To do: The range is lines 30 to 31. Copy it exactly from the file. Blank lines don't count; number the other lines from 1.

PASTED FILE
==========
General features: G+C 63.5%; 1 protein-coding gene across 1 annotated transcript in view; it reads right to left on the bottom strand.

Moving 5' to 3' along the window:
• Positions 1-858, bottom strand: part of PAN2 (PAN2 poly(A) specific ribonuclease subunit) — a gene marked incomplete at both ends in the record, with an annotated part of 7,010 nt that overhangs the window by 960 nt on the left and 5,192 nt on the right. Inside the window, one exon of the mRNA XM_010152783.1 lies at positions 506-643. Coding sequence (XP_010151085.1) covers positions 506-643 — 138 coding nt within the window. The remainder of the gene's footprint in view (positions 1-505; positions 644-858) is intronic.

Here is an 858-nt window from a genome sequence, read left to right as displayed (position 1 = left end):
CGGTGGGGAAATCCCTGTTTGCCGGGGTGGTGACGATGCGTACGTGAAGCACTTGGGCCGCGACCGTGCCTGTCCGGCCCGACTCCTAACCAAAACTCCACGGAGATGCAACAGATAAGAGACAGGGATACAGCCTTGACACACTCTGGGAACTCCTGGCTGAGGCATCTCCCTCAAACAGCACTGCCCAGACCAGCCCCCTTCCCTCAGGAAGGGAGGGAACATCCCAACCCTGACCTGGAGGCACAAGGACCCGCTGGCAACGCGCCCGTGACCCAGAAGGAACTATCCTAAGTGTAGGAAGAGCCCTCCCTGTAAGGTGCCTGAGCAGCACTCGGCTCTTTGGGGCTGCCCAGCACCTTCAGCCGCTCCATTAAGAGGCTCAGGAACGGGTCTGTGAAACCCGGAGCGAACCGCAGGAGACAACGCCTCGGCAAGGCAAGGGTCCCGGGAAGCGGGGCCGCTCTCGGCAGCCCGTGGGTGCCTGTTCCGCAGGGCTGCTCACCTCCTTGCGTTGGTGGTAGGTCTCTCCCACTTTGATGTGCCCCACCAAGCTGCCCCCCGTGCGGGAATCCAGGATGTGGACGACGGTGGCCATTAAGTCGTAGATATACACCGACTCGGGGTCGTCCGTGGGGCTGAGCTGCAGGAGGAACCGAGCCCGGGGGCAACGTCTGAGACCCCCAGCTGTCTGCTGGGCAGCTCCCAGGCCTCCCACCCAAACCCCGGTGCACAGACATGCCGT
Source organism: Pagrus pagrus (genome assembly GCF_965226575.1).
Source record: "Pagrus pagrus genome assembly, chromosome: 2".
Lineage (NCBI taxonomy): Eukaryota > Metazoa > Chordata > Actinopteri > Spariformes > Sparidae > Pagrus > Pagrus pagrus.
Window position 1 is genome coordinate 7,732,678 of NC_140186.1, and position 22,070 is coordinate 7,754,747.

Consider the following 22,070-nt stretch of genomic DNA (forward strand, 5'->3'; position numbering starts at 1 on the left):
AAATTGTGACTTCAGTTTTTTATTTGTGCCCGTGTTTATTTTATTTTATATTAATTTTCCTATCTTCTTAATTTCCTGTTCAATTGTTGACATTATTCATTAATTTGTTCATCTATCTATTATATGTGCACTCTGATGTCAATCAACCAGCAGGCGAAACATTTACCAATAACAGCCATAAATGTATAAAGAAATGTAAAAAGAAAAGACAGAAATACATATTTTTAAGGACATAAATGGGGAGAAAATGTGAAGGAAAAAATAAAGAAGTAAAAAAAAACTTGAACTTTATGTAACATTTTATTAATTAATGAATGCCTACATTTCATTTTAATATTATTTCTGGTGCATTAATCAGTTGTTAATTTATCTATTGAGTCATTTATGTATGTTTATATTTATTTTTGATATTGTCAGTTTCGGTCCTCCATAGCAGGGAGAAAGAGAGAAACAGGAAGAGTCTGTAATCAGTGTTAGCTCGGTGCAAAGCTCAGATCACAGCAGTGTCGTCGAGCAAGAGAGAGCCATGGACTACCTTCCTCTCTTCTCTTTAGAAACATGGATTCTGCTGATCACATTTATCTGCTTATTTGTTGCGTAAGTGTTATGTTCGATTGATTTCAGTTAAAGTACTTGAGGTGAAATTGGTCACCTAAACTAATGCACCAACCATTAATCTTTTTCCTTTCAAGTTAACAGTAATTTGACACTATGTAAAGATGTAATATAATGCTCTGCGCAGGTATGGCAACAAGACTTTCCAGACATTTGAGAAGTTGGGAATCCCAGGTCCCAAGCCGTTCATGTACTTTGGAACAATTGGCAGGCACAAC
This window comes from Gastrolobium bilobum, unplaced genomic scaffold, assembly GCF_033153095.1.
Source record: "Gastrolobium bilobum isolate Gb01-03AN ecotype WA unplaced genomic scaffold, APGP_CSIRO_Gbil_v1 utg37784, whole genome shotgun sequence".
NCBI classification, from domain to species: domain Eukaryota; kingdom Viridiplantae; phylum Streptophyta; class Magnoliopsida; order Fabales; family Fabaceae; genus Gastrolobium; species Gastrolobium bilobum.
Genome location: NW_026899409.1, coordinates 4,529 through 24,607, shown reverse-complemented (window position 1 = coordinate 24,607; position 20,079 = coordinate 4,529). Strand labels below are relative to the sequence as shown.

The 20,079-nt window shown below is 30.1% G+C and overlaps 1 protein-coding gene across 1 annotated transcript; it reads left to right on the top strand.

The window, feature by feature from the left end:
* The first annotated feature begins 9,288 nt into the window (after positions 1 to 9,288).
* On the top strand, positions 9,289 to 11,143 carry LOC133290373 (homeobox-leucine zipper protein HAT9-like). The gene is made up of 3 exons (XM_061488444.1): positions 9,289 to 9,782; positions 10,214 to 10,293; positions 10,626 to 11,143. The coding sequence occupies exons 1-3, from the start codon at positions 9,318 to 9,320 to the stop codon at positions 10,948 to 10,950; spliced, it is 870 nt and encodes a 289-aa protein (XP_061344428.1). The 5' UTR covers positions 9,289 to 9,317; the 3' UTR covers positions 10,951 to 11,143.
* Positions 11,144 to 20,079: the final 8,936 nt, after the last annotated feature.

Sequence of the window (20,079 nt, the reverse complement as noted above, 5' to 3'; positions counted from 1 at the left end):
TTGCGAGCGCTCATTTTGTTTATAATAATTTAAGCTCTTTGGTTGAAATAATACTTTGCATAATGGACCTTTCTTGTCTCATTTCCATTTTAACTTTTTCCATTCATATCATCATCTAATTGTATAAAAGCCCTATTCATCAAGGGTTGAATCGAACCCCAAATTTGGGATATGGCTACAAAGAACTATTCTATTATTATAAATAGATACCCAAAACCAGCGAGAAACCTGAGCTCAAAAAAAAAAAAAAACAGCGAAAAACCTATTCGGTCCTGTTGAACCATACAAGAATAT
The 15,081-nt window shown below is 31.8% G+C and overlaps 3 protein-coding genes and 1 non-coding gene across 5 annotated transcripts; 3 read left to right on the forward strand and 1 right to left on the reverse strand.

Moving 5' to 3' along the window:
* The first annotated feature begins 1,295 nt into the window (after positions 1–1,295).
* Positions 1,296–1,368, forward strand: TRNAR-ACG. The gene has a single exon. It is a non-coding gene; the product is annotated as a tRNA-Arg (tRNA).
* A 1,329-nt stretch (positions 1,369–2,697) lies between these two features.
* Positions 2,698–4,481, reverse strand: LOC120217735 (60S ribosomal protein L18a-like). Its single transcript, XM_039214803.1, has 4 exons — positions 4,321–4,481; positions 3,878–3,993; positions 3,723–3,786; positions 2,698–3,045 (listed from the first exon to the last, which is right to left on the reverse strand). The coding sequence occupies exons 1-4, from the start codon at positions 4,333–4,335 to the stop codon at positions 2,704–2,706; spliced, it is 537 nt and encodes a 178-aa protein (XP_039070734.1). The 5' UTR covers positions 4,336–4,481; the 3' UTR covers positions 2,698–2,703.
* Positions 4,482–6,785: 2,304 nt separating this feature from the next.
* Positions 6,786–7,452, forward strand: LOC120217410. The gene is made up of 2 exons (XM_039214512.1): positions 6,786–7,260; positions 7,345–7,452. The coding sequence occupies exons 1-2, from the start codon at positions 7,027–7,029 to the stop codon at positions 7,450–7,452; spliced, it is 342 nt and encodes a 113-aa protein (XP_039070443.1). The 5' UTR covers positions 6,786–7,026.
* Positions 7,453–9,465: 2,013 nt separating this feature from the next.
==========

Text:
* Positions 6,786–7,452, forward strand: LOC120217410. The gene is made up of 2 exons (XM_039214512.1): positions 6,786–7,260; positions 7,345–7,452. The coding sequence occupies exons 1-2, from the start codon at positions 7,027–7,029 to the stop codon at positions 7,450–7,452; spliced, it is 342 nt and encodes a 113-aa protein (XP_039070443.1). The 5' UTR covers positions 6,786–7,026.
* Positions 7,453–9,465: 2,013 nt separating this feature from the next.